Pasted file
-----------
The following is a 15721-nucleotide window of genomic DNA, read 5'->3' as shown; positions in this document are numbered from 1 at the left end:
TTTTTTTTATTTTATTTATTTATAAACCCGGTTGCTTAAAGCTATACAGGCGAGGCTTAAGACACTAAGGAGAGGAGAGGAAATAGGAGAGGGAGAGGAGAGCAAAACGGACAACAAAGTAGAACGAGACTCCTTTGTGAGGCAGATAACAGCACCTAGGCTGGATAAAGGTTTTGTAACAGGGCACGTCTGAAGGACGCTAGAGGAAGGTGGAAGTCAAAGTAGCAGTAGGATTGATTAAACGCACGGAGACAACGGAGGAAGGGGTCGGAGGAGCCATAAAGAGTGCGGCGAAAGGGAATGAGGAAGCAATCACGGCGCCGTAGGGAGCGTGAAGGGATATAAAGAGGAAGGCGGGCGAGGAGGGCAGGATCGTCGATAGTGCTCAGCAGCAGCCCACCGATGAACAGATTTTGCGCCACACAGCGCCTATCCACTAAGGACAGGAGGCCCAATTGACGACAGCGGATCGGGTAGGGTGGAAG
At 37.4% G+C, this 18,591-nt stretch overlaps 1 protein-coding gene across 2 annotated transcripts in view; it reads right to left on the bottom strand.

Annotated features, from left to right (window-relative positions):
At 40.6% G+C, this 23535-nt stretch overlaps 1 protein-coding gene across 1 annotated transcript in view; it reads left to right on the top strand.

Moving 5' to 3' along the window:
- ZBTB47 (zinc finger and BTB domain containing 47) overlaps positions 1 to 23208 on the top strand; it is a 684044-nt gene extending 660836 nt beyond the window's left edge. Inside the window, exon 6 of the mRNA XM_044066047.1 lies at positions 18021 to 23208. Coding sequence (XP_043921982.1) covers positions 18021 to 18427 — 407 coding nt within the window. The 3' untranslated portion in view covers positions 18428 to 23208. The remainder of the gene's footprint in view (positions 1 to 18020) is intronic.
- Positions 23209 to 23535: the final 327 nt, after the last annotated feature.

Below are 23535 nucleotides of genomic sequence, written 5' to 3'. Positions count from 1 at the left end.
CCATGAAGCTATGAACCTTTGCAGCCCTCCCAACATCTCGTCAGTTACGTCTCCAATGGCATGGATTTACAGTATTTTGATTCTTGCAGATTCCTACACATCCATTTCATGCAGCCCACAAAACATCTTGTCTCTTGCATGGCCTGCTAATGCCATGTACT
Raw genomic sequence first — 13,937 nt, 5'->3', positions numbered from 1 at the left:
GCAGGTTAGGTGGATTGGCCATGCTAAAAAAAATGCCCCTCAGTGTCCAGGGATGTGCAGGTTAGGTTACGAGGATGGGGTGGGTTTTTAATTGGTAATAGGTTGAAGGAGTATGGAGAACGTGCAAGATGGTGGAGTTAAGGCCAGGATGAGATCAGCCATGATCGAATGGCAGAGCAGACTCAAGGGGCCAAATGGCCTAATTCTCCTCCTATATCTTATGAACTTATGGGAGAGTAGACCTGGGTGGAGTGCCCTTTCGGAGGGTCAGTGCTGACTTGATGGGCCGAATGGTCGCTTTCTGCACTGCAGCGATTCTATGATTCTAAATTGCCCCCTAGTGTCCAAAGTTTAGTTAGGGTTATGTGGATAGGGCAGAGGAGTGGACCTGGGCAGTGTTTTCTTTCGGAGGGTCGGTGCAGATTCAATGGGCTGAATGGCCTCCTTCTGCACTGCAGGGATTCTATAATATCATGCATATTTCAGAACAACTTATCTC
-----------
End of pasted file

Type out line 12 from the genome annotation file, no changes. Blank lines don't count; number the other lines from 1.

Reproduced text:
GCAGGTTAGGTGGATTGGCCATGCTAAAAAAAATGCCCCTCAGTGTCCAGGGATGTGCAGGTTAGGTTACGAGGATGGGGTGGGTTTTTAATTGGTAATAGGTTGAAGGAGTATGGAGAACGTGCAAGATGGTGGAGTTAAGGCCAGGATGAGATCAGCCATGATCGAATGGCAGAGCAGACTCAAGGGGCCAAATGGCCTAATTCTCCTCCTATATCTTATGAACTTATGGGAGAGTAGACCTGGGTGGAGTGCCCTTTCGGAGGGTCAGTGCTGACTTGATGGGCCGAATGGTCGCTTTCTGCACTGCAGCGATTCTATGATTCTAAATTGCCCCCTAGTGTCCAAAGTTTAGTTAGGGTTATGTGGATAGGGCAGAGGAGTGGACCTGGGCAGTGTTTTCTTTCGGAGGGTCGGTGCAGATTCAATGGGCTGAATGGCCTCCTTCTGCACTGCAGGGATTCTATAATATCATGCATATTTCAGAACAACTTATCTC